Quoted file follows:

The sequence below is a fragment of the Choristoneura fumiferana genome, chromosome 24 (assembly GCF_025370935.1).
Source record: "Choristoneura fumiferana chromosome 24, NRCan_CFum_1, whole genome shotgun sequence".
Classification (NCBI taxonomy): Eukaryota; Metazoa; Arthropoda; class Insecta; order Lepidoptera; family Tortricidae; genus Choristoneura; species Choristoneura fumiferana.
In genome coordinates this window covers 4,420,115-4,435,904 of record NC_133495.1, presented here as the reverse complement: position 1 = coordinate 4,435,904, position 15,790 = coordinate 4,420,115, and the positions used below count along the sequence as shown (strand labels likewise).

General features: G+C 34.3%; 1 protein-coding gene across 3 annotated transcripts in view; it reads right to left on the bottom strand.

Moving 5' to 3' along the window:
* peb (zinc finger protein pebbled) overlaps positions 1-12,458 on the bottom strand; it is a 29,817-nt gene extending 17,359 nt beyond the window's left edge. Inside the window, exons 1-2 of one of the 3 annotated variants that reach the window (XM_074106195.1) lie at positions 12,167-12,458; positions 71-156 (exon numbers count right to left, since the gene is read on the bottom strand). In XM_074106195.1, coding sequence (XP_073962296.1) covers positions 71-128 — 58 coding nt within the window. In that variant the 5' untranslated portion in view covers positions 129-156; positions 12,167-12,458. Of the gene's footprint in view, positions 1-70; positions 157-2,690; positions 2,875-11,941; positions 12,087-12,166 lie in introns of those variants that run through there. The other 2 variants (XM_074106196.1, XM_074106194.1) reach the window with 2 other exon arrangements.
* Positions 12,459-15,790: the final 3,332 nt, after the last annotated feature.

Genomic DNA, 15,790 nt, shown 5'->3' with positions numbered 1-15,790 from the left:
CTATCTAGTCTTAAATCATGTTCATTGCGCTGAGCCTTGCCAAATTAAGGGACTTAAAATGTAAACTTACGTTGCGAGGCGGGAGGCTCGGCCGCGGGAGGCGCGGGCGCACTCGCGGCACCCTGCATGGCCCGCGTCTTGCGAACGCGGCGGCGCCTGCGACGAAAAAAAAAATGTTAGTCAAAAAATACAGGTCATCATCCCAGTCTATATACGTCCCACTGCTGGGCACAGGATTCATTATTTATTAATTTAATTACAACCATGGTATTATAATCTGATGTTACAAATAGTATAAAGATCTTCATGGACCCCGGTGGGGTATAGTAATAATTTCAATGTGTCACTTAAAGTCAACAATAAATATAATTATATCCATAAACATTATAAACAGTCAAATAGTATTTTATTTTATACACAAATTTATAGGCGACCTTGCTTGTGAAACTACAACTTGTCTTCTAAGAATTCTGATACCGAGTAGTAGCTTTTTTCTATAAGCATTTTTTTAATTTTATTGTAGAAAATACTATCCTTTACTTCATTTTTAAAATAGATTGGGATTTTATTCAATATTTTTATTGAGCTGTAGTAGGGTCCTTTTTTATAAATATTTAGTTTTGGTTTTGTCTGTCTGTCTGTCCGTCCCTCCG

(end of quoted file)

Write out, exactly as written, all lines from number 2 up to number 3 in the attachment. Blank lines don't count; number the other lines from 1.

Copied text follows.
Source record: "Choristoneura fumiferana chromosome 24, NRCan_CFum_1, whole genome shotgun sequence".
Classification (NCBI taxonomy): Eukaryota; Metazoa; Arthropoda; class Insecta; order Lepidoptera; family Tortricidae; genus Choristoneura; species Choristoneura fumiferana.